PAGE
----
USA Football Senior Manager of Education and Engagement Andy Ryland recently volunteered to be an assistant coach for his 8-year-old son's Rookie Tackle youth football team. A former Penn State linebacker and member of the U.S. Men’s Rugby National Team, Ryland is an expert on tackling and preparation for contact with athletes, consistent with USA Football's Football Development Model. He also assists coaches of all sports in areas of drill design and skill development. This series of journal entries chronicles his family's 2022 youth football experience.
I once heard a wise coach say, “Consistency is best defined as the difference between your best and worst days.” Great players’ worst days are not far off. Inconsistent players tend to have huge waves in performance day-to-day and week-to-week. Stable is good.
But what about first-year players learning something for the first time? I don’t know the answer, but I did get a lesson in that this week.
In my last episode, I mentioned that we were going to have a scrimmage against another team in preparation for our first game. Now I know we give a lot of well-deserved flack to the youth coach that just scrimmages all the time. It’s bad to only scrimmage, but you do need some work. Remember, the game is the best teacher.
Also, I think my head coach does a great job using scrimmages. We put in a new pass play today, and while Rookie Tackle lends itself to more passes than traditional youth football, it’s still difficult for a youngster. Running is still the staple.
Coach called a lot of pass plays today. Why? Because it’s a scrimmage, and it’s where we learn our new plays and new skills. Scrimmages and practices are the perfect time to explore and grow.
Back to my learning moment. We tackled terribly! You can imagine how that makes me feel.
On reflection, this could be for a lot of reasons. First, I thought the other team surprised us with its physicality. It sounds so funny writing that about third graders, but we tackled great in our previous scrimmage and maybe got a little overconfident. Our new scrimmage opponent was bigger and faster than us – a good combination.
I think it surprised us a bit, and the team did not tackle well. So the result was in our last practice before our first game, we tackled very poorly, plus as first year tackle players they don’t have a lot to fall back on – oh my nerves.
So, guess what happened on gameday? We were freaking lights-out! We tackled unbelievably well! What do I say? Kids.
I asked my head coach to make sure we could do our tackle ‘primer’ in pregame. I wondered if not doing that during our two practice days (we had focused on blocking) had caused some of our problems. Honestly, it’s probably a good reminder of their core KPIs, but it’s not magic.
Maybe it was being ‘up’ for the game. Maybe it’s our consistency. Either way, the kids were awesome.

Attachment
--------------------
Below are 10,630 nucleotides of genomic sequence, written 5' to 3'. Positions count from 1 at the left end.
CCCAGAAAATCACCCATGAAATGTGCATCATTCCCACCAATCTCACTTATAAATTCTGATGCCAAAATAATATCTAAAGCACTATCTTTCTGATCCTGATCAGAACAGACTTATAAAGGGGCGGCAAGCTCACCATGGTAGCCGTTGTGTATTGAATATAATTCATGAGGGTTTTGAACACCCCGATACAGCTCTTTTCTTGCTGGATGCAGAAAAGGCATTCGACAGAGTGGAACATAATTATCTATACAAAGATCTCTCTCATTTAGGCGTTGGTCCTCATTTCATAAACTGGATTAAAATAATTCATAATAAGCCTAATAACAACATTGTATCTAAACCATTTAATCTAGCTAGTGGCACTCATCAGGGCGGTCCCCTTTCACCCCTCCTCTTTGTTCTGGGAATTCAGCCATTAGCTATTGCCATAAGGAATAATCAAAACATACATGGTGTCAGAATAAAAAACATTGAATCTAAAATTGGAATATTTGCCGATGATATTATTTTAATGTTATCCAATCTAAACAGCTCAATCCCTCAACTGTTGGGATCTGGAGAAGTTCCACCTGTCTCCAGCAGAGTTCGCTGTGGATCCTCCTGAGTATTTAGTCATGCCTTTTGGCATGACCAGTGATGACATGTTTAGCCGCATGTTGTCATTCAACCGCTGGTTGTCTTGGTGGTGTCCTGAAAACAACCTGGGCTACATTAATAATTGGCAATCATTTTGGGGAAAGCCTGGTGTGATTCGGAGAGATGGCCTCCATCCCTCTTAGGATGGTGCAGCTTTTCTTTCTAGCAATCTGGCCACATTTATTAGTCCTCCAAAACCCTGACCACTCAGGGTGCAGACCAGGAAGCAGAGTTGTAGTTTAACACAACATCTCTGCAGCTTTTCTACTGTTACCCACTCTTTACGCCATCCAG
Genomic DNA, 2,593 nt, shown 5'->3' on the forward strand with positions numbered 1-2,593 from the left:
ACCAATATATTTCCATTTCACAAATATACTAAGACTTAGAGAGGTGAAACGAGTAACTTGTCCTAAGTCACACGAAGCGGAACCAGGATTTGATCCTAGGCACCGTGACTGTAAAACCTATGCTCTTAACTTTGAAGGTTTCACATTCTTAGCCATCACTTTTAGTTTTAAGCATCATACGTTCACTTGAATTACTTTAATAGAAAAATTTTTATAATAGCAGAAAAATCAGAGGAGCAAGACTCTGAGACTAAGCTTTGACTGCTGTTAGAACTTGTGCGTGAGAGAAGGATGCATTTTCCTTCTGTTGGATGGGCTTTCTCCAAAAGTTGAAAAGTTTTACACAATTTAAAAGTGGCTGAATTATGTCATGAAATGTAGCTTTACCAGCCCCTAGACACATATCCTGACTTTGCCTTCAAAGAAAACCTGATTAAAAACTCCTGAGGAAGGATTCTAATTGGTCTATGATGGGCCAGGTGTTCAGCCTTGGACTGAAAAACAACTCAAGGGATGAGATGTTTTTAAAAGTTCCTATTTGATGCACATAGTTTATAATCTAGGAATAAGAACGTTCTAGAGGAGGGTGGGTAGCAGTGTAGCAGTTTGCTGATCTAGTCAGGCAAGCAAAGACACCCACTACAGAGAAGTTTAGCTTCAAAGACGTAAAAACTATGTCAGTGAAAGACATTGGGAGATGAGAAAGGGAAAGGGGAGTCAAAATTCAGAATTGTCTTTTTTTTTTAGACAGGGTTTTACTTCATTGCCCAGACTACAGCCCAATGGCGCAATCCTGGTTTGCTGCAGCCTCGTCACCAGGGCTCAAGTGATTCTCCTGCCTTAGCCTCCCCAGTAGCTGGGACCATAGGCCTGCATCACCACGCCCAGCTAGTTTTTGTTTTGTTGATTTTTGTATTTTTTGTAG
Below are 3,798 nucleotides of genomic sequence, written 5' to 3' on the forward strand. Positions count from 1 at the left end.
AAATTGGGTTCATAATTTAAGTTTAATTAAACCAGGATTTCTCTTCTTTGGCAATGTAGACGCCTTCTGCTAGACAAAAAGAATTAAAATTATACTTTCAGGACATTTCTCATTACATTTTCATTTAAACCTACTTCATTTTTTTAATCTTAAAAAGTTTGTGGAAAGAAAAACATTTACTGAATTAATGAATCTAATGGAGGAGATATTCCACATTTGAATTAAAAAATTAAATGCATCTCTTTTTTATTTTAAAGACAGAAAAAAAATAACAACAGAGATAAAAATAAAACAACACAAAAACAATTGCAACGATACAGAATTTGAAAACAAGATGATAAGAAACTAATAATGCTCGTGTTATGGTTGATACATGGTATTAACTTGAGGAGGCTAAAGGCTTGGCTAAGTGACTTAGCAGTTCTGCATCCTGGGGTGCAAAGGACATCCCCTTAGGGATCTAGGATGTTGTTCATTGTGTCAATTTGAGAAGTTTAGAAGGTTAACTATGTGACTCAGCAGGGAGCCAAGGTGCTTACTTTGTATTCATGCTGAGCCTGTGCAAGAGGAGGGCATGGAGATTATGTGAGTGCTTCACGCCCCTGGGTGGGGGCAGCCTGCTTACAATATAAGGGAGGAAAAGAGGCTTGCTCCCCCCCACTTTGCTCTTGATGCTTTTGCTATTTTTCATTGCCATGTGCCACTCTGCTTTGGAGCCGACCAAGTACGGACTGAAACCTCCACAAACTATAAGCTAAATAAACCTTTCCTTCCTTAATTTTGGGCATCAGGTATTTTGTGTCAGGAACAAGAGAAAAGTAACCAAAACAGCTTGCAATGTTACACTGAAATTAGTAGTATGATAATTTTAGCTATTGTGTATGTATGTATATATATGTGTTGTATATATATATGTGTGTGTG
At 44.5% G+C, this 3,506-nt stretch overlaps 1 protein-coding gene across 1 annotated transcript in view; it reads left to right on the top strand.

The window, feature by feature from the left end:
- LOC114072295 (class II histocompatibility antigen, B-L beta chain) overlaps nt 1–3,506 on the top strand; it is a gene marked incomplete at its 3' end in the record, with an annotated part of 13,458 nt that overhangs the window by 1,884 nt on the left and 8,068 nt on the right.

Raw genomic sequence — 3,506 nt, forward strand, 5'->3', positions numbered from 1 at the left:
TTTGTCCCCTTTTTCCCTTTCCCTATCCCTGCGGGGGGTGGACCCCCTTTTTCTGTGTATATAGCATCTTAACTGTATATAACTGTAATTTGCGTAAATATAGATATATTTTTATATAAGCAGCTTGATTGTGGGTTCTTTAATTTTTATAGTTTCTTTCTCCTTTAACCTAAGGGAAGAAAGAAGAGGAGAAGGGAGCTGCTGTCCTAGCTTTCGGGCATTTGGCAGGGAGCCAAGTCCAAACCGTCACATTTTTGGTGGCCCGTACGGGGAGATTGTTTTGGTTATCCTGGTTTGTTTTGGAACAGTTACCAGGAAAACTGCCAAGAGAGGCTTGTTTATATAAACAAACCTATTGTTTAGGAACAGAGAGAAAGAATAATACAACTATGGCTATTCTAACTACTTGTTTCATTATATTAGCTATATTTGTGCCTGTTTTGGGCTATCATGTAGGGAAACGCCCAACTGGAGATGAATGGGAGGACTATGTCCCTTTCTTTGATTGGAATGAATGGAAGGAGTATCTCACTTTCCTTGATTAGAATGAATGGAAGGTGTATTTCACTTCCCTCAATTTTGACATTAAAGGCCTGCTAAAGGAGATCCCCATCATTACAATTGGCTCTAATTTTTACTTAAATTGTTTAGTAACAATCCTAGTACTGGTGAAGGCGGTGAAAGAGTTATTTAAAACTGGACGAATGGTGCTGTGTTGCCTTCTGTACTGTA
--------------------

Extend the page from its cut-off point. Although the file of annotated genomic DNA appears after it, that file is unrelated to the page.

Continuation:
We won 18-6 (all extra points failed by both teams), but that isn’t important. The kids played well and were super fired up!
When I say the kids tackled well, there are a few things I will point out. Our clamp was very strong, and we didn’t fall off of many tackles. The two or three instances we did, we held up and fought enough that the cavalry got there and finished it quickly. We also had one knee-pick tackle that had me running on the field (well, we are on the field, but over to the player) to congratulate the kiddo – perfect height in on the midsection, handled with one arm, hooked with the other, and down.
My favorite moment was when one of our players made a nice fourth down stop on an outside run. They had to track outside, avoid the line shrapnel, and ended up in square in perfect timing to the runner. They made good solid contact with their leverage shoulder. A full bite of the apple, no glancing blow. Head was perfectly tight and they followed through-and YAC was zero.
Why was this my favorite? This is the same player that was having issues on Wednesday. Interesting story, he is one of the wrestlers on my team and there was a habit of dropping to the knee too early, looking like single leg.
I talked to the kid and his dad and told them it was something I see very often with wrestlers. They are so used to being able to ‘turn the corner’ and score points anywhere that they sometimes give up a lot of yards after contact because they take the wrestler’s angle and not the square football tackle angle. We talked about taking one more step, the importance of being square and ‘knockback tackles’ in football.
As a coach, we all live for the lightbulb moment with players, regardless of age or level. The light bulb moment with a pro athlete is no different than one with a third grader, but we did celebrate in a youthful way.
I ran over, picked the kid up, and ran back to the other side of the field carrying them and laughing the whole time while telling the kid it was awesome and they ‘did it.’ Smiles. Good times. Football.
Don’t worry so much about what happens one day because the next one is coming, and it might just be full of change and good things.